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    Leaving Locked-Down Shanghai Is Hard. Returning Is Harder.

    Limited transportation and unclear rules have kept many residents away from their homes.

    When Yu Xiao left Shanghai for a vacation in the Tibet Autonomous Region, little did she know it would stretch for two months and she would be locked out of her hometown.

    Shanghai has been virtually disconnected from the rest of China since a lockdown was abruptly imposed on March 28. What was supposed to be a staggered nine-day shutdown has now lasted for over 50 days, disrupting daily life.

    Yu said all of the 10 flights she had booked from Lhasa to Shanghai between April and May were canceled. The flights were canceled from a week in advance initially to just within hours of departure time.

    “I feel guilty for not being able to be with my family in my home city during such a difficult time,” Yu told Sixth Tone, referring to the hardships millions of people have endured during the lockdown.

    Many out-of-towners stuck in Shanghai have described multiple difficulties in leaving, and those willing to return to Shanghai from other parts of the country face similar ordeals. A trip to and from Shanghai has become incredibly difficult as only a handful of flights and trains operate.

    On Monday, when the city government announced it would gradually reopen the city, only 16 trains carrying around 6,000 passengers departed from Hongqiao Railway Station, according to Sixth Tone’s sister publication, The Paper. Fewer than 1,000 people arrived at the station that same day.

    For context, Hongqiao Railway Station is Shanghai’s busiest transportation hub, ferrying around 160,000 passengers on an average day.

    With limited trains and almost no long-distance coaches running, Lu Xiongming has been unable to return home to Shanghai. The 60-year-old was in his hometown in the neighboring Jiangsu province to sell his apartment when the Shanghai lockdown was announced.

    “I thought of taking a train first to Nanjing, which still had trains to Shanghai,” said Lu, who moved to the city to live with his son’s family 10 years ago. “But my son reminded me of the increased health risks on the long journey. I’m worried about putting my young grandchildren at risk.”

    In Lhasa, Yu said she frantically followed the developments in Shanghai from her hotel, trying to figure out a way to return to her apartment. Aside from checking in on the flights, she also attempted to call her neighborhood committee.

    Neighborhood committees have mostly taken up the role of enforcing lockdown rules, as well as granting entry and exit approvals for residential buildings under their jurisdiction. Yu said she made “hundreds of calls” and was shocked to find out they had only let people out but hadn’t allowed those from outside the city to move in.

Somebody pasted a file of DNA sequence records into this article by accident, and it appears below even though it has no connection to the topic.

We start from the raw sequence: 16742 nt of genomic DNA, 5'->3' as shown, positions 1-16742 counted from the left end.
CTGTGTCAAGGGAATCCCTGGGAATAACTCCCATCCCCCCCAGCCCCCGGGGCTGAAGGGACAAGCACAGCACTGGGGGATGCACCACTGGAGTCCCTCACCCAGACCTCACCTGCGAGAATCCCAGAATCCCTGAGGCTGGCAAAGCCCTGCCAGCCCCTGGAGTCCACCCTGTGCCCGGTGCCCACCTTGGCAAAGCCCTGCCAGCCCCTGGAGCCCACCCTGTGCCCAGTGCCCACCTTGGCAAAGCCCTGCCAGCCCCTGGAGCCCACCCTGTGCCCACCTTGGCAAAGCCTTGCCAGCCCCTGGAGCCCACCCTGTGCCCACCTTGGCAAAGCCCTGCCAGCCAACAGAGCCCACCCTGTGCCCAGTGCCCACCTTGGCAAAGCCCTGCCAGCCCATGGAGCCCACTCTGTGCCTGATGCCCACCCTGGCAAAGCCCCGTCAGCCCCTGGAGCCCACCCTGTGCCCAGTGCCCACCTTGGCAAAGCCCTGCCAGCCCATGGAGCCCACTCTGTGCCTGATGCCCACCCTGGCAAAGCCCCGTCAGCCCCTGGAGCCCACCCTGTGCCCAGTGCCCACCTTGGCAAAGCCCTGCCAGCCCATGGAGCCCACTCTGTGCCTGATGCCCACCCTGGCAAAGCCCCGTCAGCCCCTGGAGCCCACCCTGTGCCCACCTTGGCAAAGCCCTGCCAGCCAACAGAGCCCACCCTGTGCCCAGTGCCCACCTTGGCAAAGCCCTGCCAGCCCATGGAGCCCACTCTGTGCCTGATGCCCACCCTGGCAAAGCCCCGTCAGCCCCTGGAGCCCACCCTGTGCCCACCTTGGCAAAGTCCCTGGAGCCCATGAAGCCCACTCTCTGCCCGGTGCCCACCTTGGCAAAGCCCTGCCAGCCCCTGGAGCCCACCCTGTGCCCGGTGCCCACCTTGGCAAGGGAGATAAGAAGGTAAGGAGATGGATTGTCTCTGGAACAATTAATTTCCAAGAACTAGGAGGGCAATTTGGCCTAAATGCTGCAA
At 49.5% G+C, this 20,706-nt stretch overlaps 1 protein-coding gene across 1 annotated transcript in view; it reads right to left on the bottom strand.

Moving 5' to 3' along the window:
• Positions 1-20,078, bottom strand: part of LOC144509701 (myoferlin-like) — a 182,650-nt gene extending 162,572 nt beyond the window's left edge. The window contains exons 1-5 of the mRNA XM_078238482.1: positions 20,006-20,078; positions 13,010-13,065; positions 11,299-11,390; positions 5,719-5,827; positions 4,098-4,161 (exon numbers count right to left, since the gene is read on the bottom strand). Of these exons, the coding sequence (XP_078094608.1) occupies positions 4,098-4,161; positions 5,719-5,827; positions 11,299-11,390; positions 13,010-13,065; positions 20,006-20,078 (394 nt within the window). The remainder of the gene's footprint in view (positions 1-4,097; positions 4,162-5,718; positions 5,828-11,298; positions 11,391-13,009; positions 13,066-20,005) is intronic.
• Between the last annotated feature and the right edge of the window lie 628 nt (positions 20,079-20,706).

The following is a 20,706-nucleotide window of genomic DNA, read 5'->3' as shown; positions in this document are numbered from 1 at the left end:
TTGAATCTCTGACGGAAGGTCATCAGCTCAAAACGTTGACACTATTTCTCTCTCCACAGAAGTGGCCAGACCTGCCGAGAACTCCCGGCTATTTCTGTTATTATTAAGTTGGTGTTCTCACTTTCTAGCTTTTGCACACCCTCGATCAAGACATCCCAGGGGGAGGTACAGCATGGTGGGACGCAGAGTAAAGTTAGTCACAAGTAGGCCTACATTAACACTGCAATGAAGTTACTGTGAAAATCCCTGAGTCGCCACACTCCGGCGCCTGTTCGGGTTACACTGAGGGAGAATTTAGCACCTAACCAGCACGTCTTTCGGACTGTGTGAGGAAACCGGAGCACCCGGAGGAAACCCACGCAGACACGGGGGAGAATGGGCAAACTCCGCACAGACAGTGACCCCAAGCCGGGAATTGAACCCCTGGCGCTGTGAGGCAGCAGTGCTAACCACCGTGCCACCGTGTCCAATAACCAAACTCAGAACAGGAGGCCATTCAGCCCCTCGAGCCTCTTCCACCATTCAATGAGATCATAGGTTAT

“Their line was always busy,” she said. “They told me to first go to the front gate of the residential compound, and they would then help sort out the rest of the problem.”

    Yu said she was already losing patience and her savings. She was spending 800 yuan (around $120) a night for the hotel in Lhasa in addition to paying her rent in Shanghai.

    “The landscape is amazing in Lhasa, but the prolonged stay there was another type of isolation for me,” Yu said. “No one could share the same feelings.”

    Lu in Jiangsu said that he has spent the past month living with a relative there. He often calls his grandchildren in Shanghai but feels a void being in a place that was once home.

    “I don’t know what else I can do,” he said. “My social connections are almost all in Shanghai. I feel lost.”

    Lu is unsure when he might be able to reunite with his family in Shanghai. Yu, meanwhile, said she decided to gamble and flew to Hangzhou, an hour’s train ride from Shanghai, on Saturday.

    “I feel I’m almost halfway home,” Yu said, adding that she was still figuring out how to get into Shanghai after being away for more than two months.

    And even if she secures a train ticket to Shanghai, she’s worried about making it to her apartment. She lives 30 kilometers away from Hongqiao Railway Station, and there is currently no public transport running except for a few authorized taxis.

    Yu is now debating if she would be willing to walk or try finding a taxi driver who might make her trip easier. But she is still worried about whether her neighborhood committee would then actually allow her in once at the gate after all that effort.

    Editor: Bibek Bhandari.

    (Header image: Passengers enter Hongqiao Railway Station in Shanghai, May 17, 2022. CNS/VCG)